The Conclusion and Implementation of EU Free Trade Agreements
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The Conclusion and Implementation of EU Free Trade Agreements

Constitutional Challenges

Edited by Isabelle Bosse-Platière and Cécile Rapoport

This timely book gives an overview of the main legal issues the EU faces in negotiating, concluding and implementing so-called ‘New Generation’ free trade agreements. Featuring contributions by international specialists on EU external action, this book demonstrates why these FTAs have become challenging for the EU, as well as analysing how the EU has dealt with its institutional constraints, and addresses contemporary debates and future challenges for EU institutions and Member States.
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Chapter 2: The Opinion on the free trade agreement with Singapore and its aftermath: some personal reflections

Fernando Castillo de la Torre

Abstract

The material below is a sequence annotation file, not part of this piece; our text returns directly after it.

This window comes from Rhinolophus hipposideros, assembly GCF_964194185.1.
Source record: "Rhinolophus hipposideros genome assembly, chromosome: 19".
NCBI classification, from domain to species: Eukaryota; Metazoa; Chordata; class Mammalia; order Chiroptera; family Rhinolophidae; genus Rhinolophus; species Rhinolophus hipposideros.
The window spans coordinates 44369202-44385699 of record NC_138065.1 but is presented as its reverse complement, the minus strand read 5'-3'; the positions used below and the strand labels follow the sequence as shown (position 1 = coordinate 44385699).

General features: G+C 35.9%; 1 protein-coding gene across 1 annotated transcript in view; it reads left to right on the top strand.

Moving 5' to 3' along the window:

While many of the ramifications of the European Court of Justice’s Opinion 2/15 have yet to be examined, the Opinion contains a number of issues which could potentially affect the conclusion of future free trade agreements (FTAs). First of all, in some crucial passages the Court proposed an evolutionary interpretation of the common commercial policy (CCP). The concept of ‘on an equal footing basis’ represents the crucial, modern idea which lies behind some passages of the Opinion, confirming that trade is no longer just about regulating customs and liberalization. Later judgments have also made a wide interpretation of trade-related aspects of intellectual property. The most controversial issues in the Opinion are found in the Court’s comments about portfolio investments and investor-State dispute settlement (ISDS). As of now, the future perspectives on this point are not clear, and one should expect some challenges in shaping FTAs post-Opinion 2/15. Major problems may arise in those areas which require approval from Member States, even if later judgments have clarified that lack of exclusive competence does not always mean that Member States have to be parties alongside the Union. There, the final decision will depend on the reaction of the Council and on those of the political actors involved in the negotiations and conclusion of such agreements.

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